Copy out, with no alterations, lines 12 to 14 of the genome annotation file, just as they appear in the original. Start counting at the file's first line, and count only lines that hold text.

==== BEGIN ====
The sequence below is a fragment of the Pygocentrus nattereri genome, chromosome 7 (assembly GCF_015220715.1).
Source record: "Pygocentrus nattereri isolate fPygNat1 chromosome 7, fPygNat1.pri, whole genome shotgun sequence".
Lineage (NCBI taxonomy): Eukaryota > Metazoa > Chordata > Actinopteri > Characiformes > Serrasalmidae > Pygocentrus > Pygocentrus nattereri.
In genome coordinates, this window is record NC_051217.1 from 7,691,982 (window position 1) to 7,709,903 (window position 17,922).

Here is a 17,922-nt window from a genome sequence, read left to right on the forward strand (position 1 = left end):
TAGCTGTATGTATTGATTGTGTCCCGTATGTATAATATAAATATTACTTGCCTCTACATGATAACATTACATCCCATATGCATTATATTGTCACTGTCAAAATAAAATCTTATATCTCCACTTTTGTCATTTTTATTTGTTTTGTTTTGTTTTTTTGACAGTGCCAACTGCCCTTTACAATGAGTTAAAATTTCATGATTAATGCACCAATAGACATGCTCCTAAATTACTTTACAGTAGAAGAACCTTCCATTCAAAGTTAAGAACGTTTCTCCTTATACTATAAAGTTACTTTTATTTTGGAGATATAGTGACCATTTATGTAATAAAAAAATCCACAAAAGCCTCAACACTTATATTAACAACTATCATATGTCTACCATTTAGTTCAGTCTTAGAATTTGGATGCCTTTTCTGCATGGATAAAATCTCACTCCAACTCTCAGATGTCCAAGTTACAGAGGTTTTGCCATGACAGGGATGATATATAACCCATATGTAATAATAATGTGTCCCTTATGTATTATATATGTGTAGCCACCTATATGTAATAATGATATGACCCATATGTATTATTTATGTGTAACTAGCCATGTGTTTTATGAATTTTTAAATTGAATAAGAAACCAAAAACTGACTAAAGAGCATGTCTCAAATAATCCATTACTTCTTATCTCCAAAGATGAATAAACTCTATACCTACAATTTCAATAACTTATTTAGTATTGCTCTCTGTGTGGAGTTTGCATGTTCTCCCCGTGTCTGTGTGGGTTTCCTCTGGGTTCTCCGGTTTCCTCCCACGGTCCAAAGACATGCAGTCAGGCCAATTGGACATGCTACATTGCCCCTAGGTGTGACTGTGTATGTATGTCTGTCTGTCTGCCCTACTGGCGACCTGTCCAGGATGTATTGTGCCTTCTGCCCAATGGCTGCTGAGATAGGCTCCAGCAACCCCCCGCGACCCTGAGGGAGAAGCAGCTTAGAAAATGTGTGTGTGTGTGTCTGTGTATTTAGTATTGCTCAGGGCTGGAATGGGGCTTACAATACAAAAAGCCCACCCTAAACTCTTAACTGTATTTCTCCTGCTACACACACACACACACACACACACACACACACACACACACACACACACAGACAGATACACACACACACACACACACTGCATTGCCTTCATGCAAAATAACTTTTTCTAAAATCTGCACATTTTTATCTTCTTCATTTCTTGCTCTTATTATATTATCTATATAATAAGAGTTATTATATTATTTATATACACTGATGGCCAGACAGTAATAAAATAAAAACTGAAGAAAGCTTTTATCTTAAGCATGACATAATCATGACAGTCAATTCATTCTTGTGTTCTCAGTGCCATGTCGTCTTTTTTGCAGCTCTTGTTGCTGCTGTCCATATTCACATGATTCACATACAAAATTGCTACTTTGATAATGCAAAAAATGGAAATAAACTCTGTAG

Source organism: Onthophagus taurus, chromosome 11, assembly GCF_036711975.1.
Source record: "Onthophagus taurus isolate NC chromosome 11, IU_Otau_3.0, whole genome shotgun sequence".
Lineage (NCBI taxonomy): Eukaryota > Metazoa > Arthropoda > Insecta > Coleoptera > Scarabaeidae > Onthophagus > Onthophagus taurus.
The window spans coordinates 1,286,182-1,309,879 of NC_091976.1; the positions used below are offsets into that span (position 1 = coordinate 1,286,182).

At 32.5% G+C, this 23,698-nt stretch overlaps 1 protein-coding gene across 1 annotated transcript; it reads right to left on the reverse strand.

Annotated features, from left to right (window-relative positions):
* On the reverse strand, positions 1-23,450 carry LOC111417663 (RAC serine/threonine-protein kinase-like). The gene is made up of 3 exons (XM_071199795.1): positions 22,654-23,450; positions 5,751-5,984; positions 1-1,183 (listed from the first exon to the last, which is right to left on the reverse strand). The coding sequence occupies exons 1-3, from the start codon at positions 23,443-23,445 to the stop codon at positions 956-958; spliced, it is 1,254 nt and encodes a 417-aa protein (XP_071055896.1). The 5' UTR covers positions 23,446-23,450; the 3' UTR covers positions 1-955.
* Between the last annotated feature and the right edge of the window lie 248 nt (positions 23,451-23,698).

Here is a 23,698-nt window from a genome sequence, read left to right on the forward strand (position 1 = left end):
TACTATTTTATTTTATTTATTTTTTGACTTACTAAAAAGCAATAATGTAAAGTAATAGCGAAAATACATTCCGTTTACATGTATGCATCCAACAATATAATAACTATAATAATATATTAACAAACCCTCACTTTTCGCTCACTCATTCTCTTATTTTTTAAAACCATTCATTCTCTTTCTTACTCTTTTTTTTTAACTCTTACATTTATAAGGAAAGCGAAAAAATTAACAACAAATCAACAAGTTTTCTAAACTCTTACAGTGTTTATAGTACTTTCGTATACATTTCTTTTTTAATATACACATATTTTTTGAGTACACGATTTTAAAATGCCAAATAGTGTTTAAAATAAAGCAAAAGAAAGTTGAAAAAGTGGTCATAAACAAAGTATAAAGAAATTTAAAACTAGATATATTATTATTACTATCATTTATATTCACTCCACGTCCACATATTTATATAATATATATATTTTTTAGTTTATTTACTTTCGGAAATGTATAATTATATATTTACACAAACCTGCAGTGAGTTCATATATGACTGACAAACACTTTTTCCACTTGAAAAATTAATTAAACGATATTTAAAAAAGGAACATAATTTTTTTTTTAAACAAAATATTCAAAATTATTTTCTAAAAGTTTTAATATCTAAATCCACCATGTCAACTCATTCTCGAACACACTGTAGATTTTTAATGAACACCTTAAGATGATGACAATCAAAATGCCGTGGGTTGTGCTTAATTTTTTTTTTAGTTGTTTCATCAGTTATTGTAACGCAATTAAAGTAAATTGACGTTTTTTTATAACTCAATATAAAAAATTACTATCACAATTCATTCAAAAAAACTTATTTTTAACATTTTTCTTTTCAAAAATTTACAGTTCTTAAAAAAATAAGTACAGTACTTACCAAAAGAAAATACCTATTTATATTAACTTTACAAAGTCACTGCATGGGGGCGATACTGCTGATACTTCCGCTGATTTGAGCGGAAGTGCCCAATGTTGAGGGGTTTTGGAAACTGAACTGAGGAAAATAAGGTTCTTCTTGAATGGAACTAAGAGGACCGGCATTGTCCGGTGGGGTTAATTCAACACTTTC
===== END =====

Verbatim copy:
Annotated features, from left to right (window-relative positions):
* On the reverse strand, positions 1-23,450 carry LOC111417663 (RAC serine/threonine-protein kinase-like). The gene is made up of 3 exons (XM_071199795.1): positions 22,654-23,450; positions 5,751-5,984; positions 1-1,183 (listed from the first exon to the last, which is right to left on the reverse strand). The coding sequence occupies exons 1-3, from the start codon at positions 23,443-23,445 to the stop codon at positions 956-958; spliced, it is 1,254 nt and encodes a 417-aa protein (XP_071055896.1). The 5' UTR covers positions 23,446-23,450; the 3' UTR covers positions 1-955.
* Between the last annotated feature and the right edge of the window lie 248 nt (positions 23,451-23,698).